However, the fact remains that nursing home abuse occurs every day across the State of Maryland, and often with no one knowing about it besides the resident and the abusive employee.

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When most people hear the phrase “nursing home abuse,” images are often conjured of an elderly patient in a dark room being attended by a physically abusive nursing home employee. To be sure, this behavior does occur in nursing homes across Maryland, but that level of conduct far exceeds the lower boundaries of what is considered nursing home abuse under the law.

video-camera-1507516Nursing homes have a duty to care for and provide adequate care to those whom they accept into their care. When this duty is violated, nursing home management as well as the individual employee or employees engaging in the abuse may be held liable in a civil court of law.

Nursing home abuse can occur any time a nursing home employee violates the rights or dignities of a patient. While this certainly includes physical abuse, it extends far past it. For example, emotional abuse, financial abuse, psychological abuse, and invasion of a resident’s privacy can also be grounds for a nursing home abuse lawsuit.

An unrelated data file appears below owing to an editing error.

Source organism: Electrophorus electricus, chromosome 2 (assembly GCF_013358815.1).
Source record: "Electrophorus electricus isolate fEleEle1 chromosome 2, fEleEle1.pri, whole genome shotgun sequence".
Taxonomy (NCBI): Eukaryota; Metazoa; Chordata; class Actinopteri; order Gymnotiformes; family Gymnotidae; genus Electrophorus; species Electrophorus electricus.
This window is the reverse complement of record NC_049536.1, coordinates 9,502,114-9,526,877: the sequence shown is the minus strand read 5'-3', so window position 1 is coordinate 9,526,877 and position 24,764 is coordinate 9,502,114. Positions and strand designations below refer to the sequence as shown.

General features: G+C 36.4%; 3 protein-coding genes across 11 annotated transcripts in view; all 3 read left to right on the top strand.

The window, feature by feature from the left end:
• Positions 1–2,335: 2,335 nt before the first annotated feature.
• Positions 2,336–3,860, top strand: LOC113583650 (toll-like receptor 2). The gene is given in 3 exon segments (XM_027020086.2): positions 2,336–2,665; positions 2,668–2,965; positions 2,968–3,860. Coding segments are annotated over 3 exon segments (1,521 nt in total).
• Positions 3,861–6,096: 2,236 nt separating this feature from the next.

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Earlier this month, a study was released by the New England Journal of Medicine analyzing the frequency with which nursing home residents have suffered from abuse at the hands of their caretakers. The result was that one in 10 older Americans suffer abuse of one kind or another. According to a national news source that reported on the study, the actual statistics may be significantly higher than those that were reported because of reporting problems inherent in the nursing home context.